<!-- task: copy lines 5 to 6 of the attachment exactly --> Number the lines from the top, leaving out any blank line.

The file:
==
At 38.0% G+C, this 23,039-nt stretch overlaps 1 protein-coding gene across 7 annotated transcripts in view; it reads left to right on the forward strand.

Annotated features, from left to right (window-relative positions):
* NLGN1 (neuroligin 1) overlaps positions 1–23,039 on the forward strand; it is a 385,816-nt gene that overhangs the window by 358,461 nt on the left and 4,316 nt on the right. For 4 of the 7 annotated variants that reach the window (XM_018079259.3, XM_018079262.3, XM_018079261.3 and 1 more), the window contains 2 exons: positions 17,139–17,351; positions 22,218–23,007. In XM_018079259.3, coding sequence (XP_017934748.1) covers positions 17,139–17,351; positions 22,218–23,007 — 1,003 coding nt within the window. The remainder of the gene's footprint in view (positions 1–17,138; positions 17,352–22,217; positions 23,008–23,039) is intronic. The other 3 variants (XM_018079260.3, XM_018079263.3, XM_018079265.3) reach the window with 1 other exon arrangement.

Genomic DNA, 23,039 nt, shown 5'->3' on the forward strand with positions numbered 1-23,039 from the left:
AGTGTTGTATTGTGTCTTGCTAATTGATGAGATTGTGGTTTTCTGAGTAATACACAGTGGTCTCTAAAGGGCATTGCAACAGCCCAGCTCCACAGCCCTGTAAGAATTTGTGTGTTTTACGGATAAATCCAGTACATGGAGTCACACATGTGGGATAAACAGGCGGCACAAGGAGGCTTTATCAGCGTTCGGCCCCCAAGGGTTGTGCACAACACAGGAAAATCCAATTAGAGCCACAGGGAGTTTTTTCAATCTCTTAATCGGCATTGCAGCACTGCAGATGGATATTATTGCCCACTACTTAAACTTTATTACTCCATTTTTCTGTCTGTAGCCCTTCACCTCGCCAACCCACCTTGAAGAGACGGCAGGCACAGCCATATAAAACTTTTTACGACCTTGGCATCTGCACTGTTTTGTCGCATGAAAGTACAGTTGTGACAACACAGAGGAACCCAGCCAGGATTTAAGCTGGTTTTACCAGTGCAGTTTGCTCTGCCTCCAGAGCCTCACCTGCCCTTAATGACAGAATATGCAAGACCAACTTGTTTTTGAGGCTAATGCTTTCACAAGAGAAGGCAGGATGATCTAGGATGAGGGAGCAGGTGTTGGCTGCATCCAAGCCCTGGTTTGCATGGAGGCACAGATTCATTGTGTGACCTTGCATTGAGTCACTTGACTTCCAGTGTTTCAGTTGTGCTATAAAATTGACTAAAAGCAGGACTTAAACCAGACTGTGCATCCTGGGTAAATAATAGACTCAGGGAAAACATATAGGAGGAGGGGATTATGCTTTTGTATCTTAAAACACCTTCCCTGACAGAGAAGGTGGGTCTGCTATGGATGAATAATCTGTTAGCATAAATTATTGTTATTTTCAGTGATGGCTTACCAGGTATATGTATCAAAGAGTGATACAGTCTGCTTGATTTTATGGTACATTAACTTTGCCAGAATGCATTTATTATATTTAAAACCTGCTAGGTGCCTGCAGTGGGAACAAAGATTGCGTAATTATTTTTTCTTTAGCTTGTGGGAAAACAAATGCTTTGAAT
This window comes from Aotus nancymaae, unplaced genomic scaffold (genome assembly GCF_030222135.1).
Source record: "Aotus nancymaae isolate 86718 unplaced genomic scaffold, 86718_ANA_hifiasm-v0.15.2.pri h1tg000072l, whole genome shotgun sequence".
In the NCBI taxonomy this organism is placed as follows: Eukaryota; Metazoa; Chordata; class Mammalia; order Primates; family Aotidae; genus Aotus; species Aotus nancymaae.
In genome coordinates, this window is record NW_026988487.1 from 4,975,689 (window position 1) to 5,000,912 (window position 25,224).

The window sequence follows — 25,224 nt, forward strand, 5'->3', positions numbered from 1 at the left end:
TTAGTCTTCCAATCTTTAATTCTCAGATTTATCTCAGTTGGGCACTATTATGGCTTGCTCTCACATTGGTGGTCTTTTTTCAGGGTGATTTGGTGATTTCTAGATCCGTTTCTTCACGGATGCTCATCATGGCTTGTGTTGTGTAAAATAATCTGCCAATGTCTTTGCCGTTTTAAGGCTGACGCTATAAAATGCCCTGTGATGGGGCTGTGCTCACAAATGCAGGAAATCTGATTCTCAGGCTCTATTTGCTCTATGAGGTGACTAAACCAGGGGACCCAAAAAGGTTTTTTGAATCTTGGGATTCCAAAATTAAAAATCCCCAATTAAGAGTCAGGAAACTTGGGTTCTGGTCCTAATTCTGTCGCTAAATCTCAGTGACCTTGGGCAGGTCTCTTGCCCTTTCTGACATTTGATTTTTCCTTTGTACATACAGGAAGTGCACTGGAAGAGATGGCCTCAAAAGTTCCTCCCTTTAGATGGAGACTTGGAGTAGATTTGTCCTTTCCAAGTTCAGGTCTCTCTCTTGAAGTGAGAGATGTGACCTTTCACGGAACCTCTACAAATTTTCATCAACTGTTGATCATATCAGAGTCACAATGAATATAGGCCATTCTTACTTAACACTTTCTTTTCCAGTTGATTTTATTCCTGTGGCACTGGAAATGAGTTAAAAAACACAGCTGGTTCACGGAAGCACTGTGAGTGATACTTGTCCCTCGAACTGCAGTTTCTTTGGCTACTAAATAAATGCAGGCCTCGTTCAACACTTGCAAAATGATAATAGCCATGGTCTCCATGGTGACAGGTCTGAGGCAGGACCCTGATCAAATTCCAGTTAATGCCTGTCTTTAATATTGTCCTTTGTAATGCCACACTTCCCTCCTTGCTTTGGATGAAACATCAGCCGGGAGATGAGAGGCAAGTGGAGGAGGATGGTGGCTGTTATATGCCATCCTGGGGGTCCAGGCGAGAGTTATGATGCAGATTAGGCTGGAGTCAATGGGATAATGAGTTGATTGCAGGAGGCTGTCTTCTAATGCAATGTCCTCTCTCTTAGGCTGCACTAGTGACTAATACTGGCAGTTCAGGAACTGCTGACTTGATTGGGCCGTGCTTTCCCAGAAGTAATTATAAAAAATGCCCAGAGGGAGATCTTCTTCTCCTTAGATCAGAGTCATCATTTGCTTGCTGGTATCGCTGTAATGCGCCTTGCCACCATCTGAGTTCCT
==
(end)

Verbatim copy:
AGTGTTGTATTGTGTCTTGCTAATTGATGAGATTGTGGTTTTCTGAGTAATACACAGTGGTCTCTAAAGGGCATTGCAACAGCCCAGCTCCACAGCCCTGTAAGAATTTGTGTGTTTTACGGATAAATCCAGTACATGGAGTCACACATGTGGGATAAACAGGCGGCACAAGGAGGCTTTATCAGCGTTCGGCCCCCAAGGGTTGTGCACAACACAGGAAAATCCAATTAGAGCCACAGGGAGTTTTTTCAATCTCTTAATCGGCATTGCAGCACTGCAGATGGATATTATTGCCCACTACTTAAACTTTATTACTCCATTTTTCTGTCTGTAGCCCTTCACCTCGCCAACCCACCTTGAAGAGACGGCAGGCACAGCCATATAAAACTTTTTACGACCTTGGCATCTGCACTGTTTTGTCGCATGAAAGTACAGTTGTGACAACACAGAGGAACCCAGCCAGGATTTAAGCTGGTTTTACCAGTGCAGTTTGCTCTGCCTCCAGAGCCTCACCTGCCCTTAATGACAGAATATGCAAGACCAACTTGTTTTTGAGGCTAATGCTTTCACAAGAGAAGGCAGGATGATCTAGGATGAGGGAGCAGGTGTTGGCTGCATCCAAGCCCTGGTTTGCATGGAGGCACAGATTCATTGTGTGACCTTGCATTGAGTCACTTGACTTCCAGTGTTTCAGTTGTGCTATAAAATTGACTAAAAGCAGGACTTAAACCAGACTGTGCATCCTGGGTAAATAATAGACTCAGGGAAAACATATAGGAGGAGGGGATTATGCTTTTGTATCTTAAAACACCTTCCCTGACAGAGAAGGTGGGTCTGCTATGGATGAATAATCTGTTAGCATAAATTATTGTTATTTTCAGTGATGGCTTACCAGGTATATGTATCAAAGAGTGATACAGTCTGCTTGATTTTATGGTACATTAACTTTGCCAGAATGCATTTATTATATTTAAAACCTGCTAGGTGCCTGCAGTGGGAACAAAGATTGCGTAATTATTTTTTCTTTAGCTTGTGGGAAAACAAATGCTTTGAAT
This window comes from Aotus nancymaae, unplaced genomic scaffold (genome assembly GCF_030222135.1).